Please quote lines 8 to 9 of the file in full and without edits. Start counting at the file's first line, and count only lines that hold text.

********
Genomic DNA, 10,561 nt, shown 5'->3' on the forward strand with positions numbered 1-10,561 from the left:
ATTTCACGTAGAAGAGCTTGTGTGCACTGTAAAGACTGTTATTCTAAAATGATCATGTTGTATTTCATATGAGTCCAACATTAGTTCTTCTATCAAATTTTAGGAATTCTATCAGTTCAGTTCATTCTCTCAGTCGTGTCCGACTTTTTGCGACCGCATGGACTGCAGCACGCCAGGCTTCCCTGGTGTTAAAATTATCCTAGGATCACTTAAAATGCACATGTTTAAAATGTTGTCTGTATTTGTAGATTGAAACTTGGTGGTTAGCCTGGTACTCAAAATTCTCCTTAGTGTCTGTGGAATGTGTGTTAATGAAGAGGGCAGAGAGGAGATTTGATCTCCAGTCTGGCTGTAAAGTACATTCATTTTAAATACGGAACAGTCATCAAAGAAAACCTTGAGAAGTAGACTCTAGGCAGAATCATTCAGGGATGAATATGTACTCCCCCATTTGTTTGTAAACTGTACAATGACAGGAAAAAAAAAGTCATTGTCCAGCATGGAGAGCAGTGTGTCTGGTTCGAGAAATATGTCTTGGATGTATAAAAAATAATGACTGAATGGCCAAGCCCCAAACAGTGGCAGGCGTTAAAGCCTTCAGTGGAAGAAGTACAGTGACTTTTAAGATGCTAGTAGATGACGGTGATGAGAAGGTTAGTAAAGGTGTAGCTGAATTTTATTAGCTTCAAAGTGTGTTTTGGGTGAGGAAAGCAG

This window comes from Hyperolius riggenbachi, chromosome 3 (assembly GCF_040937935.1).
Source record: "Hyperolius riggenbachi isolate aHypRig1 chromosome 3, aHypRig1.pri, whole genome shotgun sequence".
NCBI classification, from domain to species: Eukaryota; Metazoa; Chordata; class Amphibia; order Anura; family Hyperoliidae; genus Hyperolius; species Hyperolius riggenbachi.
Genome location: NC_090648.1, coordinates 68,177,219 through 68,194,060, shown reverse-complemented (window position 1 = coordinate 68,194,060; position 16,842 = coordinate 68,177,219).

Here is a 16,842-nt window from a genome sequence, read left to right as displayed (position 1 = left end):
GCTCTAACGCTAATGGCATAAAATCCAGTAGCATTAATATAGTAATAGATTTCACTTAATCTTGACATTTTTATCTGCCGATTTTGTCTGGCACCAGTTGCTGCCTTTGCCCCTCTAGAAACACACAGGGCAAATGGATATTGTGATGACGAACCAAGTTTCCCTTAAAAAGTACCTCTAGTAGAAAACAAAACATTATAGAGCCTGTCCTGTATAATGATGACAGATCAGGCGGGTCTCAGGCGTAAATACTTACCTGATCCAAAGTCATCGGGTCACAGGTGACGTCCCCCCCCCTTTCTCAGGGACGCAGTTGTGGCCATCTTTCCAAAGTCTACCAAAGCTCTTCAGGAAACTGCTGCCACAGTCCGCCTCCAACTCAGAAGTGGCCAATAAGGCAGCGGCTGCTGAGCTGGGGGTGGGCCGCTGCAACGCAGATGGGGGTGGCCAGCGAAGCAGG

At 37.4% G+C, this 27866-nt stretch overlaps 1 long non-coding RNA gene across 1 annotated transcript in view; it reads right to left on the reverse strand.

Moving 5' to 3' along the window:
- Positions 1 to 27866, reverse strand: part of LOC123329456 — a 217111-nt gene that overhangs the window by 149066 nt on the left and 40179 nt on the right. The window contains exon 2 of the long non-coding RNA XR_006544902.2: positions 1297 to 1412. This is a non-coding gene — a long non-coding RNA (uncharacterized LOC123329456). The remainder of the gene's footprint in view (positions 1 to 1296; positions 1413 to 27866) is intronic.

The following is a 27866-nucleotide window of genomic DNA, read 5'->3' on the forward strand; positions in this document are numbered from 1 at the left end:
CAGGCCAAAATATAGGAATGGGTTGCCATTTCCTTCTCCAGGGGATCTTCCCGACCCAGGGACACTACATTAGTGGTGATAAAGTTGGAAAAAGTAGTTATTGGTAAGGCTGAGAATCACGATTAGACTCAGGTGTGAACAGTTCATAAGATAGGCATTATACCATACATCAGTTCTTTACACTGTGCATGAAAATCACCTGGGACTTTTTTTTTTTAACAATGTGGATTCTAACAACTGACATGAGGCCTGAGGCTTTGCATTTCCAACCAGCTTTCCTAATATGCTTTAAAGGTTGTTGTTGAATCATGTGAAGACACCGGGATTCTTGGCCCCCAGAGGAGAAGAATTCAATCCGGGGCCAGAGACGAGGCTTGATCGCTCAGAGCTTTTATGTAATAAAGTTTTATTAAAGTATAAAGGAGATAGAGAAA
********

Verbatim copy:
GCTCTAACGCTAATGGCATAAAATCCAGTAGCATTAATATAGTAATAGATTTCACTTAATCTTGACATTTTTATCTGCCGATTTTGTCTGGCACCAGTTGCTGCCTTTGCCCCTCTAGAAACACACAGGGCAAATGGATATTGTGATGACGAACCAAGTTTCCCTTAAAAAGTACCTCTAGTAGAAAACAAAACATTATAGAGCCTGTCCTGTATAATGATGACAGATCAGGCGGGTCTCAGGCGTAAATACTTACCTGATCCAAAGTCATCGGGTCACAGGTGACGTCCCCCCCCCTTTCTCAGGGACGCAGTTGTGGCCATCTTTCCAAAGTCTACCAAAGCTCTTCAGGAAACTGCTGCCACAGTCCGCCTCCAACTCAGAAGTGGCCAATAAGGCAGCGGCTGCTGAGCTGGGGGTGGGCCGCTGCAACGCAGATGGGGGTGGCCAGCGAAGCAGG

At 37.4% G+C, this 27866-nt stretch overlaps 1 long non-coding RNA gene across 1 annotated transcript in view; it reads right to left on the reverse strand.